On Jan. 10 Cargill reported $100 million in earnings from continuing operations in the fiscal 2012 second quarter ended Nov. 30, 2011, an 88 percent decrease from $832 million in the same period a year ago. In the first six months, earnings from continuing operations were $336 million, compared with $1.53 billion in last year’s first half. Both the year-ago figures exclude earnings from Cargill’s former majority investment in The Mosaic Company.
Consolidated revenues in the 2012 second quarter were $33.3 billion, up 17 percent from $28.5 billion a year ago. First-half revenues totaled $67.9 billion, compared with $54.2 billion in the prior period.
“The second quarter was significantly below expectations, especially in contrast to last year when we posted our strongest quarter ever,” said Greg Page, Cargill chairman and chief executive officer. “Our food ingredients and agriculture services businesses generated solid earnings. At the same time, our commodity-based trading and asset management businesses faced significant challenges. First, commodity and financial markets were driven more by political uncertainties than by underlying supply and demand fundamentals. Second, our performance in the sugar market was poor. Additionally, our meat businesses on a combined basis experienced one of their weakest quarters. Finally, we recognized a significant number of one-time items, including asset impairments, and acquisition and integration expenses.”
Page said Cargill is actively working to reduce its costs and simplify its work processes, and he is optimistic about the company’s earnings prospects for the remainder of the fiscal year. “Cargill has been through difficult cycles before, made changes and emerged stronger for it. We are confident that the actions we are taking to create a more agile enterprise will better position us in the current economic environment.”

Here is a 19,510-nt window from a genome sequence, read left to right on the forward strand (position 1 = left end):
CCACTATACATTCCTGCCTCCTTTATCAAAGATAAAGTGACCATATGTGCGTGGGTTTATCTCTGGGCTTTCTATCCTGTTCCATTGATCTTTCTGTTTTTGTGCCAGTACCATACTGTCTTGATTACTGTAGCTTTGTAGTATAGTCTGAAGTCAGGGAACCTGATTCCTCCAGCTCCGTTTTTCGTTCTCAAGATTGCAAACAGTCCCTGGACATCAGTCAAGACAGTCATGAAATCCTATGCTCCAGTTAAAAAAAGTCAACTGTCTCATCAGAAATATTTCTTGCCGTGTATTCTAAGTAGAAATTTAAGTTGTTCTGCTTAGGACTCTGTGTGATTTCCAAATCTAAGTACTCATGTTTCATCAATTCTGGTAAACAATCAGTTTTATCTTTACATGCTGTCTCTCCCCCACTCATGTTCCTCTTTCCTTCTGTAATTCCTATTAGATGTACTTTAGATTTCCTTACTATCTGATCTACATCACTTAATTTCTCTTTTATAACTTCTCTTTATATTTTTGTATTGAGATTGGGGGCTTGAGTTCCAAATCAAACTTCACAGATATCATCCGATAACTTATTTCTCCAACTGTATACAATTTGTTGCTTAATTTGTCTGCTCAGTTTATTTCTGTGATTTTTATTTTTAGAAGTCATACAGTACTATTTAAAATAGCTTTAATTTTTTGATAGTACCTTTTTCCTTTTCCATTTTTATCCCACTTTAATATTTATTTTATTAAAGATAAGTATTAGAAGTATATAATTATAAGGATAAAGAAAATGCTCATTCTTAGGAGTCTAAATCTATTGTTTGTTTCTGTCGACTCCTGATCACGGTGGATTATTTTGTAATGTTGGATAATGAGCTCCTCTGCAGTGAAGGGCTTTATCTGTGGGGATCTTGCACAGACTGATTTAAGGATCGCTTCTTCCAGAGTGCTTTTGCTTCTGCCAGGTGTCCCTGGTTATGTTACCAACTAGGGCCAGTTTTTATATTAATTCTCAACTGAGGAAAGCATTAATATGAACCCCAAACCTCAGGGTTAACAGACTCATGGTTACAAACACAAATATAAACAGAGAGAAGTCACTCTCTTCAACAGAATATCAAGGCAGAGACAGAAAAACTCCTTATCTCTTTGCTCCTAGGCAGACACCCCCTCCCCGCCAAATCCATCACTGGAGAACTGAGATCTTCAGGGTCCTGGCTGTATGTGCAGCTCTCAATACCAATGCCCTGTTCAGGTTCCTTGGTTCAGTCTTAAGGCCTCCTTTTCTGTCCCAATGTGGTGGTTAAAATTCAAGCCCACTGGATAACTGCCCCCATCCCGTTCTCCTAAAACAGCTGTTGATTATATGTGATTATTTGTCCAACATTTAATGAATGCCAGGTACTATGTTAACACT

Page noted the fundamentals of Cargill’s business remain sound. Its diversified business model is backed by a strong balance sheet and excellent access to liquidity. The company maintains a disciplined approach to risk management, and it continues to reinvest in assets that strengthen its ability to be a reliable supplier and innovative partner to its customers globally.
On a segment reporting basis, the food ingredients and applications segment was the largest contributor to second-quarter earnings. The segment’s food ingredient businesses on a combined basis almost matched last year’s near record performance. Its global group of meat businesses was well off last year’s record earnings pace. The shrinkage in U.S. fed cattle supplies pressured margins in beef; other meat units also faced higher raw material costs.
Cargill’s recent acquisitions in food ingredients in Brazil and Europe, and in animal protein in Central America, were all accretive to earnings in the second quarter.
Earnings were solid in the agriculture services segment but lower than in the prior year, a period in which market opportunities for U.S. grain handling and export, and for global feed ingredient merchandising, were more favorable. Costs related to the acquisition of the Provimi animal nutrition company were recorded in this segment.
Earnings in the origination and processing segment were below last year’s exceptional results, reflecting the challenges of operating in commodity markets driven more by the volatile political environment than by the underlying supply and demand fundamentals. Additionally, performance in sugar negatively affected segment results.
Results within the risk management and financial segment were mixed. Strong performance in risk management services to customers was more than offset by weaker results in asset management due to the stress in global financial markets.
The industrial segment, which makes up a small portion of Cargill earnings, was moderately below the year-ago level due in part to higher freight expenses.